Ever worried that robots were coming to take your job? 

Economists talk about the 'Luddite Fallacy' as the belief that job market disruption owing to technological changes is a unique and contemporary challenge, that will threaten the established order, and maybe even plunge us into a dystopian, Orwellian future.

While both of these assumptions are questionable, 21st century Luddites have plenty of evidence at their disposal, as AI becomes ever more prevalent in the workplace. Self-driving cars challenge cabbies, supermarket staff fear being surplus to requirements at self-checkouts and perhaps even medical professionals have cause to fear as AI. As legal tech continues to develop, the profession is also being forced to adapt.

Who were the Luddites?

The Luddites were textiles croppers in Nottingham, who protested when their bosses brought in new, 'wide' stocking frames that could let weavers produce stocking six times faster than before. In 1811, after negotiations broke down, the workers destroyed these frames with sledgehammers. 24 protesters were hanged by 1813, and even more were made examples of in order to deter others from joining their cause. The machines continued to be widely used, and job loss in the textile industry was significant.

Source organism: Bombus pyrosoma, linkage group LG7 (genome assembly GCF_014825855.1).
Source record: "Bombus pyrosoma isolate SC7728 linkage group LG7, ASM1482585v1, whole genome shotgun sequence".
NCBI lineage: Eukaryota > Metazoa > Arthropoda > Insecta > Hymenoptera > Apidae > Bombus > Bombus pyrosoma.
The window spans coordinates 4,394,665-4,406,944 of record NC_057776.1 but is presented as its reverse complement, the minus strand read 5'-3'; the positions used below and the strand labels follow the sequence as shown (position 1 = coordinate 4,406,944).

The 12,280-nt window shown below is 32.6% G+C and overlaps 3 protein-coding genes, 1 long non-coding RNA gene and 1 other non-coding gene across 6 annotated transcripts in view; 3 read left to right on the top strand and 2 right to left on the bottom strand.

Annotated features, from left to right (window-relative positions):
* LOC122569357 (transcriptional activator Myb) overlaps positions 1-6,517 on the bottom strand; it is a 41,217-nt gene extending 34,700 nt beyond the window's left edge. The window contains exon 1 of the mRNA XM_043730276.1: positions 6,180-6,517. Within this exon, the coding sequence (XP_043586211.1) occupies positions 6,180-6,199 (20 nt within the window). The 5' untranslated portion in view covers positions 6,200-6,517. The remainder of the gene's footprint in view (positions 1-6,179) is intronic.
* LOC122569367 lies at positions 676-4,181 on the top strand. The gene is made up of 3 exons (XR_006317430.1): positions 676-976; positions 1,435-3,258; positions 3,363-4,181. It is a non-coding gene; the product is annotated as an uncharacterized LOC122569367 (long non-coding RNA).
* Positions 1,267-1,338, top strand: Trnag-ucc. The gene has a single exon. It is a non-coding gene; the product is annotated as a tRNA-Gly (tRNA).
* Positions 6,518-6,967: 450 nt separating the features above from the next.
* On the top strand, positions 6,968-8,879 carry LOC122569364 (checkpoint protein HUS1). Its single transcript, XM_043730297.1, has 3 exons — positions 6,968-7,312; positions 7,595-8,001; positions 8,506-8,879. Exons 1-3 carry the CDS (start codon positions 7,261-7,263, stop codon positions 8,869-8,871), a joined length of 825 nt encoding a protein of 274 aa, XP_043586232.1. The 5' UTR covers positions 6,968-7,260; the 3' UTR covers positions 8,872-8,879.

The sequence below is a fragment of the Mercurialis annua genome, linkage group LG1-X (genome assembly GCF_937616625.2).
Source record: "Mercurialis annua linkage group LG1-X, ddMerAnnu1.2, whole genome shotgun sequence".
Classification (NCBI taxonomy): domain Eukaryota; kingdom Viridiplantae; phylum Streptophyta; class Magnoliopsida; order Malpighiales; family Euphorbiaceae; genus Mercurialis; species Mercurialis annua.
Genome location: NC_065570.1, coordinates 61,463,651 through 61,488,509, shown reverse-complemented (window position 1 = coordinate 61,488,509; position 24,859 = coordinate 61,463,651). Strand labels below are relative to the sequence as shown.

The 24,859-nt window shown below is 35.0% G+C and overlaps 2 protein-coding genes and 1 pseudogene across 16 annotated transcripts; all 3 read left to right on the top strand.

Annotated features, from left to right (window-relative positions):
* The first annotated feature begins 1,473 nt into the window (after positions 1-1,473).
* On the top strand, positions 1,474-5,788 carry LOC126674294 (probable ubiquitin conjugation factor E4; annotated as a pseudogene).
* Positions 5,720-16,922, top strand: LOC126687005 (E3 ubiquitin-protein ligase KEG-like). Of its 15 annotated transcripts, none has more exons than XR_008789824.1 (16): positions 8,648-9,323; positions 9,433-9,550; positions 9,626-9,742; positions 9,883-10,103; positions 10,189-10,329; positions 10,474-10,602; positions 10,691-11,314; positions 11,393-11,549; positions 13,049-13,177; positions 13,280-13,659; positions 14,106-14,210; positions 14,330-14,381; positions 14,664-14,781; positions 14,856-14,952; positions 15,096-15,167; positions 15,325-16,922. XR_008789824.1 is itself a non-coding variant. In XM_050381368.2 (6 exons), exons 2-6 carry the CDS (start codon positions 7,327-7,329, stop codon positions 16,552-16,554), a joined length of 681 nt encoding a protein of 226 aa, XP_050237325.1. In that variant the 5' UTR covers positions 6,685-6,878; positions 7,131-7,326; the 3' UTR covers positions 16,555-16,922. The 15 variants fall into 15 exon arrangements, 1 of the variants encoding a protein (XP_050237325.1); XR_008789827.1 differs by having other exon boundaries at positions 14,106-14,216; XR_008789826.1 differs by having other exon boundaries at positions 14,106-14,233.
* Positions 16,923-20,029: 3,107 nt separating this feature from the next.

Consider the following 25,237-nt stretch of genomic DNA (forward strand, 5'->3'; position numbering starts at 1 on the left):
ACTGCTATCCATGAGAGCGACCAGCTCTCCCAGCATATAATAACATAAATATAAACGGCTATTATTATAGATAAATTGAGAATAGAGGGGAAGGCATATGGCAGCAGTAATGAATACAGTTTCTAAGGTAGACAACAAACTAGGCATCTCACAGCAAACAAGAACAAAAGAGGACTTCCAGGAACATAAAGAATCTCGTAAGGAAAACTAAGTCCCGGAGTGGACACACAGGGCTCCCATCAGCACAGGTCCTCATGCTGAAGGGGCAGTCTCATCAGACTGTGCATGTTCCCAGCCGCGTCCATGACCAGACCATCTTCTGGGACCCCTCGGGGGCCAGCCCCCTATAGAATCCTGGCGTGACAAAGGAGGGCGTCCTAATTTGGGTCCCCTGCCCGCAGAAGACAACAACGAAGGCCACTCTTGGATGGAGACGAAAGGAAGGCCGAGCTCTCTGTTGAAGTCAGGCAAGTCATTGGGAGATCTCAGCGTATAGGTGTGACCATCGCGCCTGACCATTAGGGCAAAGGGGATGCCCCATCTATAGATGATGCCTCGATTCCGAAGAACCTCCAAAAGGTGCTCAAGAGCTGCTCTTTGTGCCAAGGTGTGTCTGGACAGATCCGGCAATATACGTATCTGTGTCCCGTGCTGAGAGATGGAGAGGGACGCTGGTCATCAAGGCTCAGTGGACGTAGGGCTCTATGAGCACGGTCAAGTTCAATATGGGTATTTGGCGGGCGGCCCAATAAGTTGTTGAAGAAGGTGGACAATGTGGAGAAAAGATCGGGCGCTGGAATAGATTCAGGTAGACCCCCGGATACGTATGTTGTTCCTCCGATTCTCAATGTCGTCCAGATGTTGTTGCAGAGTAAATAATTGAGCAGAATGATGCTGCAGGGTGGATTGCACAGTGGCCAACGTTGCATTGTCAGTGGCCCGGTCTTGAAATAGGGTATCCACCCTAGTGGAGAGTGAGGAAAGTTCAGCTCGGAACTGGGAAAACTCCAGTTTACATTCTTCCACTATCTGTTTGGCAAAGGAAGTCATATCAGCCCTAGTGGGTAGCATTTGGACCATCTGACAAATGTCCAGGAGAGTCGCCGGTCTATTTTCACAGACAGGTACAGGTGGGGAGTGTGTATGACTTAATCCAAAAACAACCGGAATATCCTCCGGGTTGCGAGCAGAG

It was only in later decades that new jobs emerged, and as the service sector and office jobs started to open up, technology transformed the economy and job market. The unemployed are naturally  unlikely to appreciate the 'cold comfort' that in the long run, average wages have been increasing for the past two centuries.

Rising tides of technoscepticism today

Today, Luddites are proverbially resentful of technology or are incompetent at using it. This isn't strictly true of Luddites of years gone by. The original Luddites were not a priori opposed to any machinery, but they demanded that workers continue to be paid decent wages, and for machine supervising workers to have gone through adequate training, often fuelled by legitimate health and safety concerns. The Luddites have been recast as philistines, when in fact they were actually attempting to challenge the erosion of workers' rights in the industrial revolution. In short, they were technosceptic, not technophobic.

Modern day pundits applaud a certain degree of technoscepticism. It's now commonplace to restrict the impact of technology on our lives by enjoying a 'switch off Sunday' or embracing a 'slow living' philosophy. In the words of one commenter, "a little Luddism in our lives won't hurt."

Suffering under the 'luddite fallacy' may make you perceive a threat to your profession and livelihood. However, as generations before us found out, technology requires workforces to adapt quickly and nimbly, and in the long run it creates more jobs, and more interesting jobs too.